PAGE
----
Poolbeg plant size 'should be halved'


A group representing private waste management firms has said Dublin City Council should consider halving the size of the proposed Poolbeg incinerator, claiming it is “hugely out of scale” for the volume of waste in the region.

The Irish Waste Management Association was responding after plans for a 210-hectare landfill near Lusk in north Dublin were scrapped.

Chairman of the organisation Jim Kells said he was not surprised at the decision by the four Dublin local authorities to pull out of the plan, which has cost €32.7 million to date.

Mr Kells said there was “no need” for such a “superdump” at the moment, because the private sector was catering very well for the quantities of waste being produced in Ireland at the moment.

He said one of reasons the authorities pulled out of dump project was that they were no longer in the business of waste collection.

The private sector was now collecting waste in all the local authority areas in Dublin. Waste recovered would all be turned into refuse-derived fuel or into solid-recover fuel which would replace coal and oil used in cement kilns and elsewhere.

Mr Kells said that in the last few years, over 600,000 tonnes of waste - the proposed capacity of the Poolbeg incinerator - had been taken out by the private sector and recovered for fuel.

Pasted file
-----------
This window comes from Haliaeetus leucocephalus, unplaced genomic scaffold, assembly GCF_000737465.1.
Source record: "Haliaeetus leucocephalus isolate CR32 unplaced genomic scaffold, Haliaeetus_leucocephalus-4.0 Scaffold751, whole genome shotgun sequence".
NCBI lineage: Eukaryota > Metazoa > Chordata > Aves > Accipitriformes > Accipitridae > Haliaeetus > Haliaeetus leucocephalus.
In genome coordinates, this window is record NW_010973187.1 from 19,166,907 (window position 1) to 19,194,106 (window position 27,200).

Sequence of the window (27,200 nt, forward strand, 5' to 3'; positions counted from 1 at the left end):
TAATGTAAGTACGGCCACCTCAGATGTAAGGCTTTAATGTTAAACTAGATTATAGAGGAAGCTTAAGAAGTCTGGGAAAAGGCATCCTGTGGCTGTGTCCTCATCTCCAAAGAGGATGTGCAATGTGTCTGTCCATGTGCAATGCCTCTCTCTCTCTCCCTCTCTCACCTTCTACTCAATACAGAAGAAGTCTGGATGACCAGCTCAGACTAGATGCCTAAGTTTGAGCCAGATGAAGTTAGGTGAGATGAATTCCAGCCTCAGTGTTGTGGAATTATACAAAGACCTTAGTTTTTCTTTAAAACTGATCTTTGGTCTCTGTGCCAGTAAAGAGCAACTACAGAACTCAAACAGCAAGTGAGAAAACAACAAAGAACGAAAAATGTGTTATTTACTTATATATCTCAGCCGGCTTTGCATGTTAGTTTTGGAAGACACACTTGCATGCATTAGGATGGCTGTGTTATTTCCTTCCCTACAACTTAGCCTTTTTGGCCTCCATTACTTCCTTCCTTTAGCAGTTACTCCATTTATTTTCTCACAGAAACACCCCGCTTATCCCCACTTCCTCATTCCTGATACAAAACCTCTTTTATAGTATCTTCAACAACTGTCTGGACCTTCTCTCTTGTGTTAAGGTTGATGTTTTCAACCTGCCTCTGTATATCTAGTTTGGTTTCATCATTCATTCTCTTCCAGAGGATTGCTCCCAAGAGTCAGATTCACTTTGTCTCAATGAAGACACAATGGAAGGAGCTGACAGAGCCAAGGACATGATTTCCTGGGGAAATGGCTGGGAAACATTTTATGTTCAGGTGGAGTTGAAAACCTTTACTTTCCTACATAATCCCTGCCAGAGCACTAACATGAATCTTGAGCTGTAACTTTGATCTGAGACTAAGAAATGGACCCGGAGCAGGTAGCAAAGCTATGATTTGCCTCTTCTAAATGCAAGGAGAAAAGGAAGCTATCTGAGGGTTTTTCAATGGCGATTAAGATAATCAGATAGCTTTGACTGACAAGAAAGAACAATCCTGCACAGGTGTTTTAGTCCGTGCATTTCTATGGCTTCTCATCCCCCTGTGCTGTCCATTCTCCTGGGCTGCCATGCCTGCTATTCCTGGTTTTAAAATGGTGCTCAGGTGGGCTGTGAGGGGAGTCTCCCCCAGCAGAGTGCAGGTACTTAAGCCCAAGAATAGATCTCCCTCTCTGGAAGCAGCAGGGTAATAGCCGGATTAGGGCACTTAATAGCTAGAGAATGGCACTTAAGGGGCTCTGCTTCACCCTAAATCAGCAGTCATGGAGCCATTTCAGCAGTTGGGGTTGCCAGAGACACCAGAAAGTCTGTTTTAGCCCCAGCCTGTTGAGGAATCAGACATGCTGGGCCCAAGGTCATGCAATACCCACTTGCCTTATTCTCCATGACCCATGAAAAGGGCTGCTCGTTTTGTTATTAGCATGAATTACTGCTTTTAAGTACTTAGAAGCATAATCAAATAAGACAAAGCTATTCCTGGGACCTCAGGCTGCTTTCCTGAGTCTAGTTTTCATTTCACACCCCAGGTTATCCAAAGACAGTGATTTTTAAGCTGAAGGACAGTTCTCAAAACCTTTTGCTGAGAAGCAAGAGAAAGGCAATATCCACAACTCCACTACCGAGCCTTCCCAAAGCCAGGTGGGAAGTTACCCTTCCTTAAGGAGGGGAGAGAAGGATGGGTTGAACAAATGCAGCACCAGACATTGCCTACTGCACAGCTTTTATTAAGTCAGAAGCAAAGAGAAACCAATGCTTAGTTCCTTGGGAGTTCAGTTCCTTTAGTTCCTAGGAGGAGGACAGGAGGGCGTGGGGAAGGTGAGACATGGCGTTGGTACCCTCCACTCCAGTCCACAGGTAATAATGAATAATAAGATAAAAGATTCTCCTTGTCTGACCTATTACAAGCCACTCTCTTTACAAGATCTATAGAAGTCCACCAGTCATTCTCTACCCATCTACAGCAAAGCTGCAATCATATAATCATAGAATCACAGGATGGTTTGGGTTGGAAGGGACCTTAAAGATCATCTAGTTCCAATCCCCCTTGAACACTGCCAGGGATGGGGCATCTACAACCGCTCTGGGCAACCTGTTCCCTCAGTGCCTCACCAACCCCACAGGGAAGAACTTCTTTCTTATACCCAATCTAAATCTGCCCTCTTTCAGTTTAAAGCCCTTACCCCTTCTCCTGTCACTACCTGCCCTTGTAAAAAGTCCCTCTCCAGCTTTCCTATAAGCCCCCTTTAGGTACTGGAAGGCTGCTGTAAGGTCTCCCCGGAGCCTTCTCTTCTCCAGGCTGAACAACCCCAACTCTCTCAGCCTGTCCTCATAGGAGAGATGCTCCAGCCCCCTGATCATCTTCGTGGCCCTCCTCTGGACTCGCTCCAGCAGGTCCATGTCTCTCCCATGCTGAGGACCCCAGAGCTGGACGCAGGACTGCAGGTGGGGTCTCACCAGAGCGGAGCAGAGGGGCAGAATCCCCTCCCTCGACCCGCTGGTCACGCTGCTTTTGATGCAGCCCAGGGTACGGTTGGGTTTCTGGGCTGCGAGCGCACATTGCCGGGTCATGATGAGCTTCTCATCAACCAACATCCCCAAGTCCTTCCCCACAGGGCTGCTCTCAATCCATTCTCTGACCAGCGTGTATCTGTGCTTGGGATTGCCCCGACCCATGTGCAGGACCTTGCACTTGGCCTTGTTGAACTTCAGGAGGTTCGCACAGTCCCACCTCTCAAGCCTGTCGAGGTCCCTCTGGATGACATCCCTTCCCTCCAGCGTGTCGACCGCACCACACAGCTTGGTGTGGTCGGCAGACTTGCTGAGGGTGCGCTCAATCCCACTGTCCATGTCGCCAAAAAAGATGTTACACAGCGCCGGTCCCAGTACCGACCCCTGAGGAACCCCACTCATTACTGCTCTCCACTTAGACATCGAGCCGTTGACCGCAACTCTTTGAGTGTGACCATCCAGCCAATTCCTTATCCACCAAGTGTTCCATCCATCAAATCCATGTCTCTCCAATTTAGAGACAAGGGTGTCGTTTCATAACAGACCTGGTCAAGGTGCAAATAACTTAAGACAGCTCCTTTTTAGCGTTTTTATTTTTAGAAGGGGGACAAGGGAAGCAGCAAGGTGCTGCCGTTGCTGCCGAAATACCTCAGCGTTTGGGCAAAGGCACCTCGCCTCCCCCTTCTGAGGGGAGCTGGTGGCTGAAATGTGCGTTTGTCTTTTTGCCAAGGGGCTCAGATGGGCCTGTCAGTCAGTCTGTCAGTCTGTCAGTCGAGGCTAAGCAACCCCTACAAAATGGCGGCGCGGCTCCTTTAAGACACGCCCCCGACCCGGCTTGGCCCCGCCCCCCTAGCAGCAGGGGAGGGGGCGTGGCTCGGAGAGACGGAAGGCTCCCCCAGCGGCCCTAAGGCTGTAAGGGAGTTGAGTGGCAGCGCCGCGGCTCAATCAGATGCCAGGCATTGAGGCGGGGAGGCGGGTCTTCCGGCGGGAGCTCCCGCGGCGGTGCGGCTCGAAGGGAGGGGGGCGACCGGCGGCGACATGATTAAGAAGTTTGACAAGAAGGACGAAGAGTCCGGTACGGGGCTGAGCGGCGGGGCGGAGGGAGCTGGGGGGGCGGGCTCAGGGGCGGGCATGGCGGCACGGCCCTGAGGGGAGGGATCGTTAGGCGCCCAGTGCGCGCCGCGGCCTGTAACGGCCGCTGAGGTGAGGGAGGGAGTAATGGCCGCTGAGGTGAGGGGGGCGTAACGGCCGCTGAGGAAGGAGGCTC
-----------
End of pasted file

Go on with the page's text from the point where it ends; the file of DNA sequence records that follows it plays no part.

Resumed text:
He said economic and waste developments in Ireland, particularly in recent years, had “changed the whole landscape”.

Fingal County Council, which was leading the Lusk landfill project for the local authorities, would have had to commit a further €45 million in land and development costs by yesterday.

The council said the regulatory and financial case for the plan had changed since it was first proposed in 1997.

Mr Kells said the decision highlighted the need to examine other waste management developments in light of changed economic circumstances and developments in the waste sector.

The proposed incinerator at Poolbeg was “much too large” and should be scaled down to roughly half its proposed size, he added.

Almost €9 million will be spent by Dublin City Council next year in relation to the development of the Poolbeg incinerator, which has been delayed for more than 18 months.

The contract between the council and the developers of the incinerator has been extended until February by agreement with both parties.

The council is to spend €8.9 million next year, in addition to €34 million already spent on the 600,000 tonne facility, even though its future remains under review. The council also has a future liability of €23 million to pay in relation to the project.